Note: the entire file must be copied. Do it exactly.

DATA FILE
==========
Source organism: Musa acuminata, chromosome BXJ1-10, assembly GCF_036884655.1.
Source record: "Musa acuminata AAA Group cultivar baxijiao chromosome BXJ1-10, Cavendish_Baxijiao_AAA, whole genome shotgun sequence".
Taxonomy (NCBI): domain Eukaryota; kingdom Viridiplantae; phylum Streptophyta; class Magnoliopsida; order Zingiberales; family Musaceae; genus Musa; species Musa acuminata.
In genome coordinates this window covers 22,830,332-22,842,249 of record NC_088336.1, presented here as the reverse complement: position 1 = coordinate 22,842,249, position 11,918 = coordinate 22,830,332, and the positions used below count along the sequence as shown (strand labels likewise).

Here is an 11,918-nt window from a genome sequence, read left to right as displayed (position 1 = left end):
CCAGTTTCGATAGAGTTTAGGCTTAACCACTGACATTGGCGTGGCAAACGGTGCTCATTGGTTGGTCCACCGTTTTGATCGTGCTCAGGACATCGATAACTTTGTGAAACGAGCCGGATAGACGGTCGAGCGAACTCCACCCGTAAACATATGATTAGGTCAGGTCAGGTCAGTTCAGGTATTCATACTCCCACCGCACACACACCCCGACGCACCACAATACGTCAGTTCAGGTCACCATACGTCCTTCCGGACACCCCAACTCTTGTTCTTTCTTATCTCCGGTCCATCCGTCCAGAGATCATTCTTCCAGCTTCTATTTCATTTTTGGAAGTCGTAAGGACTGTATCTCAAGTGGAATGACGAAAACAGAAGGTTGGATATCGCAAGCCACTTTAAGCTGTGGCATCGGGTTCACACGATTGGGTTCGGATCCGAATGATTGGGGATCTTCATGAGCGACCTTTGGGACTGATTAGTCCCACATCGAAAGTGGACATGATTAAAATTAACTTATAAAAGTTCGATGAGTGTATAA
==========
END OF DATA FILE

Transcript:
Source organism: Musa acuminata, chromosome BXJ1-10, assembly GCF_036884655.1.
Source record: "Musa acuminata AAA Group cultivar baxijiao chromosome BXJ1-10, Cavendish_Baxijiao_AAA, whole genome shotgun sequence".
Taxonomy (NCBI): domain Eukaryota; kingdom Viridiplantae; phylum Streptophyta; class Magnoliopsida; order Zingiberales; family Musaceae; genus Musa; species Musa acuminata.
In genome coordinates this window covers 22,830,332-22,842,249 of record NC_088336.1, presented here as the reverse complement: position 1 = coordinate 22,842,249, position 11,918 = coordinate 22,830,332, and the positions used below count along the sequence as shown (strand labels likewise).

Here is an 11,918-nt window from a genome sequence, read left to right as displayed (position 1 = left end):
CCAGTTTCGATAGAGTTTAGGCTTAACCACTGACATTGGCGTGGCAAACGGTGCTCATTGGTTGGTCCACCGTTTTGATCGTGCTCAGGACATCGATAACTTTGTGAAACGAGCCGGATAGACGGTCGAGCGAACTCCACCCGTAAACATATGATTAGGTCAGGTCAGGTCAGTTCAGGTATTCATACTCCCACCGCACACACACCCCGACGCACCACAATACGTCAGTTCAGGTCACCATACGTCCTTCCGGACACCCCAACTCTTGTTCTTTCTTATCTCCGGTCCATCCGTCCAGAGATCATTCTTCCAGCTTCTATTTCATTTTTGGAAGTCGTAAGGACTGTATCTCAAGTGGAATGACGAAAACAGAAGGTTGGATATCGCAAGCCACTTTAAGCTGTGGCATCGGGTTCACACGATTGGGTTCGGATCCGAATGATTGGGGATCTTCATGAGCGACCTTTGGGACTGATTAGTCCCACATCGAAAGTGGACATGATTAAAATTAACTTATAAAAGTTCGATGAGTGTATAA